There is widespread concern about the state of the telecommunications sector, following the troubles of WorldCom, KPNQwest and PSINet, according to research published last week by The Yankee Group. However, many companies surveyed had not developed a contingency plan in the event that their supplier should collapse.
Quite a few companies are taking a "wait and see" approach--which puts them at significant risk, The Yankee Group reported.
"Some level of contingency is vital," analyst Amy Rodger said. "The market has proven that even suppliers that may have appeared stable are in trouble, and further consolidation is likely."
Although signing up with another telecommunications supplier--the dual-supplier approach--or backing up via a secondary supplier can be expensive, Rodger says this is the best way to try and protect a business from the possible future collapse of their current supplier.
In the United States, WorldCom competitor AT&Ta major ad campaign to lure customers from WorldCom, and other companies say they are actively for other suppliers.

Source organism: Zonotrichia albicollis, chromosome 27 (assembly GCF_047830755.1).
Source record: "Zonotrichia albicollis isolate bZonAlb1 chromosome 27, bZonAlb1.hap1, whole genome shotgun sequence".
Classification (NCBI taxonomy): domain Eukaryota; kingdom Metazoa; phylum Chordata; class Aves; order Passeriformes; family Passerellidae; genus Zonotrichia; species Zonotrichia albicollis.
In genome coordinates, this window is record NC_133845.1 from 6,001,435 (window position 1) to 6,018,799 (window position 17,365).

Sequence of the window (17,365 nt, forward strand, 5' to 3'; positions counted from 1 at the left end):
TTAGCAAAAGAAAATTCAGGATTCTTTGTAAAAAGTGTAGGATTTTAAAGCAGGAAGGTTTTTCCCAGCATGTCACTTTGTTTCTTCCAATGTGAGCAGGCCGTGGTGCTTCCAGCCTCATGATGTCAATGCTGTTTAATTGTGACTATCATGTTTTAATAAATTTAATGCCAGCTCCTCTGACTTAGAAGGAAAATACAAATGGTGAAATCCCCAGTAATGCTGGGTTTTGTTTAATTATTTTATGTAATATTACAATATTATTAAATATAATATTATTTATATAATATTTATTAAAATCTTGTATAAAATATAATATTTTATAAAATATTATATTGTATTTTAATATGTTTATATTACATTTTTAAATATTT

Because changing suppliers can be expensive, enterprises must consider factors that determine the stability of alternative suppliers, such as an organization's finances and its management structure, The Yankee Group's report said. This should minimize the danger of moving to a telecommunications provider that later collapses.
One reason cited for not making contingency plans is the belief that customers are not immediately affected when a telecommunications provider hits big trouble.
One company told The Yankee Group that it was planning to continue using WorldCom as a supplier because the telecommunications company continued to supply an acceptable level of service after it filed for Chapter 11 bankruptcy protection in what was America's biggest corporate failure.
Another U.K. company said it would continue to employ PSINet because there wasn't deterioration in the level of service PSINet supplied after it filed for Chapter 11.
Despite this, The Yankee Group insists that contingency plans must be made.
"Using multiple suppliers gives you flexibility and reduces any business impact that may be caused if your supplier ceases to exist," Rodger said.
ZDNet UK's Graeme Wearden reported from London.